Friday, November 7, 2014

despojos: land grabs

I have previously rendered despojo as disposession, but this rendition could have more impact for political purposes if it fits the context. Despojo can actually also mean other kinds of accumulation by dispossession in the midst of war, or war plunder, but at least in the Colombian context it usually refers to some of the massive land grabbing that's been happening there which has made it the number one country for internal displacement.

The term despojo was rendered as displacement in the video below, which I think gets it a bit off, but I highly recommend the video anyways.  It has gorgeous cinematography and starts out with great footage of the peace community of San José.

1 comment:

Sara Koopman said...

my fab colleague Eric wrote with this comment:

I'm in China now so I can't get to your blog to maybe comment, but with MOVICE documents I used "land theft". "Grab" sounds like they might just take advantage of people selling to buy up lots of land, I thought; and "disposession" is a word that a lot of native English speakers might not know. I think it's less coloquial then "despojo" is in Spanish? Not sure about that though.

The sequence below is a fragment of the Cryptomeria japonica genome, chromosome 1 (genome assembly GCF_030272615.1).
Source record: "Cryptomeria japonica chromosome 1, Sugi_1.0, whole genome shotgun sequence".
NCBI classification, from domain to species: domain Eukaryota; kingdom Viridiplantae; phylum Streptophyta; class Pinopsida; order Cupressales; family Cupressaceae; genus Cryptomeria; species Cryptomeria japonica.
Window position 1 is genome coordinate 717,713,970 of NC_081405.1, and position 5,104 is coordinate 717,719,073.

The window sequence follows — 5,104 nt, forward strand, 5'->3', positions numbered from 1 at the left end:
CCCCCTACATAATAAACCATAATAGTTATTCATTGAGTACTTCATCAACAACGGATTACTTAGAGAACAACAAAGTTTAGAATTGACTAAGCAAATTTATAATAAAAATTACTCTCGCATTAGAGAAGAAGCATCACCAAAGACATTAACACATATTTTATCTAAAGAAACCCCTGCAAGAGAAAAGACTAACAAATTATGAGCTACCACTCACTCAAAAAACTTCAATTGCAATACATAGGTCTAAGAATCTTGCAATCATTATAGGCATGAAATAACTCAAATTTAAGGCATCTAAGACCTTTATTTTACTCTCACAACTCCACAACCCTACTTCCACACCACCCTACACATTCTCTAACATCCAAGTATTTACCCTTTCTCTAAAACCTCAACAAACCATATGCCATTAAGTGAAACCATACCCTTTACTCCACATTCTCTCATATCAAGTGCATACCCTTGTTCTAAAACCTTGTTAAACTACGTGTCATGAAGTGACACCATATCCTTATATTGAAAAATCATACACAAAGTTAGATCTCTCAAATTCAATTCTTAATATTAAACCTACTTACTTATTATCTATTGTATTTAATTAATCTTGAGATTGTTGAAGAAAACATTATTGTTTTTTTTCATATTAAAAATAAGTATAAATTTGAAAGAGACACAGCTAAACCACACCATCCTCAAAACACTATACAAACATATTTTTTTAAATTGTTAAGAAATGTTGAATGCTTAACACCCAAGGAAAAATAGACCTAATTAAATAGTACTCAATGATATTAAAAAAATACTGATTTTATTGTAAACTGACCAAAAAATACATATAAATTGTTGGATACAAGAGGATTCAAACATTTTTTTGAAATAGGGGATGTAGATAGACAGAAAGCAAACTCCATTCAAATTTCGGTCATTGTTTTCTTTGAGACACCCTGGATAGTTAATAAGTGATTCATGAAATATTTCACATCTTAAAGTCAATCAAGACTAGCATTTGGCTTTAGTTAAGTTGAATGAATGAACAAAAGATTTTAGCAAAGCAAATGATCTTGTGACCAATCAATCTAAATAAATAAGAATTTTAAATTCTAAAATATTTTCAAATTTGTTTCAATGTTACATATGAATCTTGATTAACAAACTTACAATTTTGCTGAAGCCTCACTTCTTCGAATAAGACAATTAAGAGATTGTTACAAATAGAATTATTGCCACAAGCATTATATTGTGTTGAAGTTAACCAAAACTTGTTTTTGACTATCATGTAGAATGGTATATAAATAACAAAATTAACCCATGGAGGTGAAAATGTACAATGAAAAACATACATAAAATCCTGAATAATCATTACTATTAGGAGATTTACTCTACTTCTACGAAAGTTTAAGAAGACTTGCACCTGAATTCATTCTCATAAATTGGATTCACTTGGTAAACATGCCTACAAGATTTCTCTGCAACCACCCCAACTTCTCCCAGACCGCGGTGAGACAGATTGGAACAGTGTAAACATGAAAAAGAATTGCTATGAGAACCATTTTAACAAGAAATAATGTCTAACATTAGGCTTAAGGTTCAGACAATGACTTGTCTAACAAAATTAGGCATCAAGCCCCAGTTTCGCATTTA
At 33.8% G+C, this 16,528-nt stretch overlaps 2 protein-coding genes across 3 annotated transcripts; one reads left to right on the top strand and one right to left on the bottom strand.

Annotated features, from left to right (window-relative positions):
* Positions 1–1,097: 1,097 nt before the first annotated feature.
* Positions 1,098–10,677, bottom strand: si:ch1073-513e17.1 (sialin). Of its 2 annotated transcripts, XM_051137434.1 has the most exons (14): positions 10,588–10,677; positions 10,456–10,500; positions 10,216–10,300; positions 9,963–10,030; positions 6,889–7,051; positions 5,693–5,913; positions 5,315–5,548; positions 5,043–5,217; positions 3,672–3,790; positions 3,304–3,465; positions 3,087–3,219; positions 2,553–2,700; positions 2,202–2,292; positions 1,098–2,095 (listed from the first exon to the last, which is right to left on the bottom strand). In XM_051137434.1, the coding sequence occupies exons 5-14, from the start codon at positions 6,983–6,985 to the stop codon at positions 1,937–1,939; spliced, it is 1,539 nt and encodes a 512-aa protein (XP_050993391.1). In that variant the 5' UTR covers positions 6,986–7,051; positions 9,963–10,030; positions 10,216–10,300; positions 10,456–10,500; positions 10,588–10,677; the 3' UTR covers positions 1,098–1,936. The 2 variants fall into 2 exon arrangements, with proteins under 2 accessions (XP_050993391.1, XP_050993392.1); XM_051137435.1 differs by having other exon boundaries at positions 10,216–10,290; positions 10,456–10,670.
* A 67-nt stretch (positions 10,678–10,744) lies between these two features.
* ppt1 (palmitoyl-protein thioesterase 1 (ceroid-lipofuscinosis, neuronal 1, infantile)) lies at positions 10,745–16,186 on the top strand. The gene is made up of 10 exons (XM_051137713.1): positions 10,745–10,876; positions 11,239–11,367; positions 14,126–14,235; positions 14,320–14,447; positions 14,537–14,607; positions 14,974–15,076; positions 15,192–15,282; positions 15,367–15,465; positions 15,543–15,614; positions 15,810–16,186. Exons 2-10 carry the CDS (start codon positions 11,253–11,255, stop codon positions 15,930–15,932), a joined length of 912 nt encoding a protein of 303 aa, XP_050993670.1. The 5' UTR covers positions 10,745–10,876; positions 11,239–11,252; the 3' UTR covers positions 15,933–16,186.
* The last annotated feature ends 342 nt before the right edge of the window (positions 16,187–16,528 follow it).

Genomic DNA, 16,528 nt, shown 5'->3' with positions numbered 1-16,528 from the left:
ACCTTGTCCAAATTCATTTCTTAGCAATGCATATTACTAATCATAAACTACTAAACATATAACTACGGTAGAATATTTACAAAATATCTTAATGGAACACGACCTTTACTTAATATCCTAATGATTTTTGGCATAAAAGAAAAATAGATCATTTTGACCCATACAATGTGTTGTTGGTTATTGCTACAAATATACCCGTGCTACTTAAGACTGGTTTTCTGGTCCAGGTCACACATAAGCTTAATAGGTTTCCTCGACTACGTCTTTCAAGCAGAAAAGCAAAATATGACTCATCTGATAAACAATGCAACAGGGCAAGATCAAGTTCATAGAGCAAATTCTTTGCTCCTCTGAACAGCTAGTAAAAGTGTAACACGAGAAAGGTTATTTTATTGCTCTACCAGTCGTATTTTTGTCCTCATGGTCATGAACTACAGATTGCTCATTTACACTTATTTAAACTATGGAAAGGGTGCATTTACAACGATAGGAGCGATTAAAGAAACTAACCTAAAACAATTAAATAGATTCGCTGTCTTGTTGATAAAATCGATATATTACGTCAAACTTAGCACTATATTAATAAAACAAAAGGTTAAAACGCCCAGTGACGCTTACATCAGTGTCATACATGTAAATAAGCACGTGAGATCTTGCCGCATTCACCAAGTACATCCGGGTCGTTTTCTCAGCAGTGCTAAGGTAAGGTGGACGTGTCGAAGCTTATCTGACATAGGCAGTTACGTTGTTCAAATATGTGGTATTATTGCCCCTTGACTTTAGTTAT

my response:
Land grab gets used much more in the academic literature - and I think amongst activists too actually. The thing is that these are often done through quasi legal means so they are often not technically theft (eg. me vendes o me lo vendera tu viuda, or we'll cut off the road you use to get to market, etc, etc.). I think land grab has a strong connotation of coersion though - at least in the Latin American context, maybe less so in African ones? Not sure. Que crees?

And my ear must be totally perverted by academia because disposession seems about the same register in English to me. Or maybe I just hear it in English about the same amount as I do in Spanish because of the events I go to, circles I'm in? Huge with the Marxists.

Mi gente, como la ven? Other thoughts from the rabble?